Microsoft recently announced that from 1st September 2022, they will stop supporting Version 1 of Azure AD Connect.
Azure AD Connect is a tool provided by Microsoft to synchronise Windows Server Active Directory environments with Azure AD. All version 1 installations of Azure AD Connect will stop working 12 months from the date they are superseded by a newer version.
We are advising that all customers running Version 1, upgrade as soon as possible to avoid any potential disruption.
Is the upgrade essential?
If you do not upgrade and continue to run a retired version of Azure AD Connect, it may unexpectedly stop working. You also might not have the latest security fixes, performance improvements, troubleshooting diagnostics tools, and service enhancements.
Cobweb can complete the upgrade to Version 2 for you through our Professional Services team who will conduct a discovery to determine the upgrade path options and recommend a course of action.
Alternatively, you may choose to carry out the upgrade internally.
To ensure you are not impacted by this change, you should implement a plan to have your existing installation of Azure AD Connect upgraded to version 2 as soon as possible.
Perform an initial discovery of the existing Azure AD Connect version and configuration
Provide recommendations on the options available for delivery of Azure AD Connect version 2
Advise on new Windows Server hardware or software required to support Azure AD Connect version 2
Perform the upgrade with support from the appropriate IT or Support teams where required.
To find out more information, book an upgrade or for any other Azure-related enquiry please fill in our contact form.
Security is always high on the agenda for any IT Administrator. New vulnerabilities and threats are being identified every day, with Microsoft reporting a rapid rise in cyber crime in the past year.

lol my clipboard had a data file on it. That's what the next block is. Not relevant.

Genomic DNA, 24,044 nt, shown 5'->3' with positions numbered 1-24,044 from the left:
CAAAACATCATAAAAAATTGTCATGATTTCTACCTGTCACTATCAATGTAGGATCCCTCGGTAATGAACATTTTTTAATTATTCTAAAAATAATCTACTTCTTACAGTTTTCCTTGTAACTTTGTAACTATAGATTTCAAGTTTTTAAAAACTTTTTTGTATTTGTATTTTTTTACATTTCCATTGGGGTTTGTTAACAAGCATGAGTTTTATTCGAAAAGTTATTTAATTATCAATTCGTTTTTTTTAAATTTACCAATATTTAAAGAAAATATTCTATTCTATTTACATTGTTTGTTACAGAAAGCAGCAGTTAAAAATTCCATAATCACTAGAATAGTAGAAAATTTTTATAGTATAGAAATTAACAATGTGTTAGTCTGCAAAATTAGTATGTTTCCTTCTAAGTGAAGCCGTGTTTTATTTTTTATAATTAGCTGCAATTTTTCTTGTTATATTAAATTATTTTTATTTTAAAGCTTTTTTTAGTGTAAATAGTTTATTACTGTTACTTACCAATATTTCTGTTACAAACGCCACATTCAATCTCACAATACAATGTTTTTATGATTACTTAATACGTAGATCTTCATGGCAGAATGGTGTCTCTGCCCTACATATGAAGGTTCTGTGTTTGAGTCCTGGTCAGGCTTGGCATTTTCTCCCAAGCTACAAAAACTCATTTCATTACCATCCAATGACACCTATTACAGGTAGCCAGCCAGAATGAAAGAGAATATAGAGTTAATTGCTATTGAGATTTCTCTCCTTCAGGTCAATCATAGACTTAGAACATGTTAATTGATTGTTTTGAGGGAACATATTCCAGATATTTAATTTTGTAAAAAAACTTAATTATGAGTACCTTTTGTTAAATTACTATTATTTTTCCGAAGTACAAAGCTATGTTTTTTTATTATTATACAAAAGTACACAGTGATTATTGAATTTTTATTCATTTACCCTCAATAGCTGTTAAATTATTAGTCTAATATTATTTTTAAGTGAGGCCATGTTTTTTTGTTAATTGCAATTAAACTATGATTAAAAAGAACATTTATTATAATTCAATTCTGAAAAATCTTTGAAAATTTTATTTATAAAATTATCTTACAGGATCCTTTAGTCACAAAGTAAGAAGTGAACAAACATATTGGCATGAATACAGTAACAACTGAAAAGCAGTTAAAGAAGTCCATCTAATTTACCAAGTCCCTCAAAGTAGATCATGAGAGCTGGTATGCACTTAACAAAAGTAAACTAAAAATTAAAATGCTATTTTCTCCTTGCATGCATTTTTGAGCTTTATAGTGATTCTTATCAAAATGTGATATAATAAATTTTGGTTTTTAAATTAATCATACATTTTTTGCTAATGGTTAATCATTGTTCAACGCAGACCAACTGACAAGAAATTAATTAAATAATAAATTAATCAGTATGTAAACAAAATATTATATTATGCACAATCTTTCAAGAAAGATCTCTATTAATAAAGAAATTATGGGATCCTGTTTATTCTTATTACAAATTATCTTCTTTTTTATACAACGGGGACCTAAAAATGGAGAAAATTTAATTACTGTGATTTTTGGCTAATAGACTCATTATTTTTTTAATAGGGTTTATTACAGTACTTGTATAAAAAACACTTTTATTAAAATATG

With this in mind, it is important to keep your Azure environment secured to protect your business from threats, vulnerabilities, and data breaches. Microsoft consider security a shared responsibility between themselves and their Azure customers.
Microsoft is responsible for the physical security at their Azure Datacentres. Access is only granted if there is a valid business justification, and to the specific area of the datacentre required. The entire facility perimeter is comprised of a high steel or concrete wall, with a specific access point all staff and visitors must go through. Once inside, two factor authentication with biometrics must be completed to continue to move through each area of the building. Cameras and security staff are posted all around the building, inside and out, and full metal body scans must be completed when entering and exiting the building.
For your Azure platform, there is a joint responsibility and as such Microsoft provides the necessary tools to help secure your virtual infrastructure, with the primary being Microsoft Defender for Cloud.
Microsoft Defender for Cloud is designed to help you gain an understanding and improve the overall security posture of your environment.
The tool continuously scans every Azure resource you deploy to assess the resource configuration, identifying risks and providing security hardening recommendations such as the ones shown below.
You can drill down into each recommendation, which provides a detailed justification, a list of relevant resources associated, and the remediation steps. For many of the recommendations, the tool can automatically perform the remediation task for you.
The recommendations are organised into three colour coded categories, helping you identify the most severe and critical security issues in your environment.
There are some platform designs the tool cannot account for, so consideration needs to be made when following the recommendations to ensure they are appropriate for your individual needs.
These factors include the type of workload, are the resources being assessed running in a dev/test environment or are they running a mission critical workload, and whether there are any cost implications of configuring the recommended changes.
If implementation is not required, the recommendations can be overridden so you are no longer alerted about them.
Another important feature of Microsoft Defender for Cloud is the real time threat intelligence capability.
Microsoft’s dedicated Cyber Security teams, comprising of thousands of security experts located across 70 countries, leverage Artificial Intelligence (AI) to monitor billions of signals across the Azure ecosystem every day to identify vulnerabilities, detect threats, and prevent attacks. Microsoft Defender for Cloud taps into this telemetry to help protect your workloads and provide security alerts notifying you of any potential threats.